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NEWS
September 19, 2013 | By Vernon Clark, Inquirer Staff Writer
A day after police said a 12-year-old boy was raped by a teenager on his way to school in West Philadelphia, the leader of the city's school system said the district was considering what steps to take to prevent such attacks. "That was a terrible, horrible incident," Superintendent William R. Hite Jr. said Tuesday. The boy, a student at Morton McMichael School in the Mantua section, reported the attack when he arrived at the school about 8:30 a.m. Monday, police said. The incident happened in an alley in the 3900 block of Brown Street, police said.
NEWS
August 16, 2013 | By Mike Newall, Inquirer Staff Writer
In early July, the needle on the city's homicide dial jumped. The reason was Justin Mackie, who is 19 and has a tattoo of a .38-caliber revolver on his forehead. In statements to police, Mackie has confessed to killing three people over nine days this summer in separate attacks - all while on the run in the shooting of a cabdriver. Mackie and his older brother, Tevin Hammond, had bragged to friends that they would not go down without a fight. On July 22, the crime spree ended in a daytime shootout with FBI agents outside an East Mount Airy apartment building.
NEWS
July 31, 2013 | BY SOLOMON LEACH, Daily News Staff Writer leachs@phillynews.com, 215-854-5903
A FORMER EMPLOYEE of the Pennsylvania Society for the Prevention of Cruelty to Animals filed a whistle-blower suit accusing the agency of failing to properly train officers and failing to report the theft of controlled substances. Michael Houck Sr., who was hired as assistant director of humane law enforcement in September, claims he took his concerns to top officials at the nonprofit several times but was rebuffed. Houck was fired in May, allegedly for making racist and sexist comments, but the suit claims it was in retaliation for his speaking out. In the complaint Houck, a retired Philadelphia police sergeant, alleges that the agency failed to file a police report in March when vaccines, drugs and rabies tags taken from the agency were found by West Chester police.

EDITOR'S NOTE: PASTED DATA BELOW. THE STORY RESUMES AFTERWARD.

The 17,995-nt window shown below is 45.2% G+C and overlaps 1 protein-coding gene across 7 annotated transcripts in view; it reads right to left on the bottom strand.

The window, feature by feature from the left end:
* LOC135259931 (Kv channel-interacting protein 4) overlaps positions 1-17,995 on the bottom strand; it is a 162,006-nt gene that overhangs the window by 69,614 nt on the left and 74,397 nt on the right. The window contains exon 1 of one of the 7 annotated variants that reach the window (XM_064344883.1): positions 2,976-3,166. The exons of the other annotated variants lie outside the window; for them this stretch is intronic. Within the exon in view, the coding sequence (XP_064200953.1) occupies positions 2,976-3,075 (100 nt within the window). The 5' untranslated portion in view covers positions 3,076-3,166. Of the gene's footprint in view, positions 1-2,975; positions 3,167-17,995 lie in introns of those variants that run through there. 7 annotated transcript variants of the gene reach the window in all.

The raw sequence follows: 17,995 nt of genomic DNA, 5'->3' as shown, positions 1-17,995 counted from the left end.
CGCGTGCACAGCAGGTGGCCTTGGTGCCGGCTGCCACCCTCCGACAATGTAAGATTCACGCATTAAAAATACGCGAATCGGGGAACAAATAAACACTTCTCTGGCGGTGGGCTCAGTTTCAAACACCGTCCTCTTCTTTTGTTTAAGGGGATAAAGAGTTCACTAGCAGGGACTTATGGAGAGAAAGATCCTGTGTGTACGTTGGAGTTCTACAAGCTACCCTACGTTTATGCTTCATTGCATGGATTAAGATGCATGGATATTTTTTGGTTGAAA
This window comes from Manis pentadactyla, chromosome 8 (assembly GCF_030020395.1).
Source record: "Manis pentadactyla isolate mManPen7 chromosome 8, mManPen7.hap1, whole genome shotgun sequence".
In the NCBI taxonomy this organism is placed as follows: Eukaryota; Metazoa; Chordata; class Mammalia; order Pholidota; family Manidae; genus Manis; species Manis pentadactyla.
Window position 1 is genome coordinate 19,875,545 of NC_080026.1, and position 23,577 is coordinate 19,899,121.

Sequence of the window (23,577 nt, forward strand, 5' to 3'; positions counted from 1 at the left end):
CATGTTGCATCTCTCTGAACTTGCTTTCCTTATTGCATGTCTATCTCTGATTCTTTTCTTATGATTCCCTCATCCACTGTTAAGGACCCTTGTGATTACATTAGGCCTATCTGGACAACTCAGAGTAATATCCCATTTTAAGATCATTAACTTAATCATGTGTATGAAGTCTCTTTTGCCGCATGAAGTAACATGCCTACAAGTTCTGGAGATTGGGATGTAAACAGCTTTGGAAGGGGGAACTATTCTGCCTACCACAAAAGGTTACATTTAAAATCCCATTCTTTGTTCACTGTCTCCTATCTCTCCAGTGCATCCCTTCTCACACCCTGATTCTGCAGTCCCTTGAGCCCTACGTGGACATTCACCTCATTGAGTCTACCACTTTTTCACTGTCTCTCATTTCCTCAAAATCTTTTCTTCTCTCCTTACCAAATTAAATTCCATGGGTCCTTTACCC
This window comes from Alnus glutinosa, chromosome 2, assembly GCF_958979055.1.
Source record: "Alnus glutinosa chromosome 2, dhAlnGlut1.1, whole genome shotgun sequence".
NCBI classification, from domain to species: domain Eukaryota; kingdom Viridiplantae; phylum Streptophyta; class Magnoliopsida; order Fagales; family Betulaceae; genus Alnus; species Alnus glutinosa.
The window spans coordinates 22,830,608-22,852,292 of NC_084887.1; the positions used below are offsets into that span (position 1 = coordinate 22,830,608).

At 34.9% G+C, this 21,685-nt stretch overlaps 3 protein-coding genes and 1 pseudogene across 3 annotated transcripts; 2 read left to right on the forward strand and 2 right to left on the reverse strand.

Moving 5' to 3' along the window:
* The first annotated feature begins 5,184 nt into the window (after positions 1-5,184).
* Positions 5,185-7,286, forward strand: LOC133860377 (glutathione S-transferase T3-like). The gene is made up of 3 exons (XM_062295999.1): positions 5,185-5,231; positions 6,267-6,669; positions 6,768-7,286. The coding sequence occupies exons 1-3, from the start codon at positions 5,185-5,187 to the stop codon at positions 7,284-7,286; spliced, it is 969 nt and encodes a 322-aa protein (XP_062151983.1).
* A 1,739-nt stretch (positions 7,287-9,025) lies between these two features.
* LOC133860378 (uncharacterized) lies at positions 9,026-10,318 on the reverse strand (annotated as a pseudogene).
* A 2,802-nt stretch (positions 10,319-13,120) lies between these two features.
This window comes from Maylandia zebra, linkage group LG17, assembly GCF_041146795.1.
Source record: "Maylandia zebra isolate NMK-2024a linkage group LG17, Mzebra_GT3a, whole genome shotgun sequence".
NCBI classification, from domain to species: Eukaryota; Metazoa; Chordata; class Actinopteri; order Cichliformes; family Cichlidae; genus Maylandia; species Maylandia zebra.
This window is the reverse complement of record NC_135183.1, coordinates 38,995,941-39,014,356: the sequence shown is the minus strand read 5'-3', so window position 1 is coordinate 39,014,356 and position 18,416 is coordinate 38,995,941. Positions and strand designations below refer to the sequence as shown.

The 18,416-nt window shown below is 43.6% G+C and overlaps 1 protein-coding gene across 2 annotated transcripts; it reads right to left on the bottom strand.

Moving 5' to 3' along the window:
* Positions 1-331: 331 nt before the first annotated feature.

NEWS
July 31, 2013 | By Jan Hefler, Inquirer Staff Writer
Authorities are investigating a fatal accident in which a police officer fell off his motorcycle and was struck by a county detective in a pickup truck on a dark road in Moorestown when both were off duty. "It was a chance encounter" between the two veteran law enforcement officers, said Jason Laughlin, spokesman for the Camden County Prosecutor's Office, referring to the Saturday crash. "It was through random chance they were on the road at the same time. " His office is handling the probe to avoid any conflict of interest.
NEWS
July 28, 2013 | By Mike Newall and Julia Terruso, Inquirer Staff Writers
Justin Mackie, arrested after a gunfight with police and the FBI on Monday, has confessed to killing three people in a 10-day spree of violence this month, police said. Mackie, 19, was charged Friday afternoon with three murders between July 9 and 18. Three law enforcement sources said he confessed to detectives in the hospital, where he was recovering from wounds received in a gunfight in which his brother Tevin Hammond was killed. Mackie was arrested Monday when police and FBI agents swarmed the East Mount Airy apartment complex where he was hanging out with Hammond, 21. Police said Hammond was a coconspirator in some of the crimes.
NEWS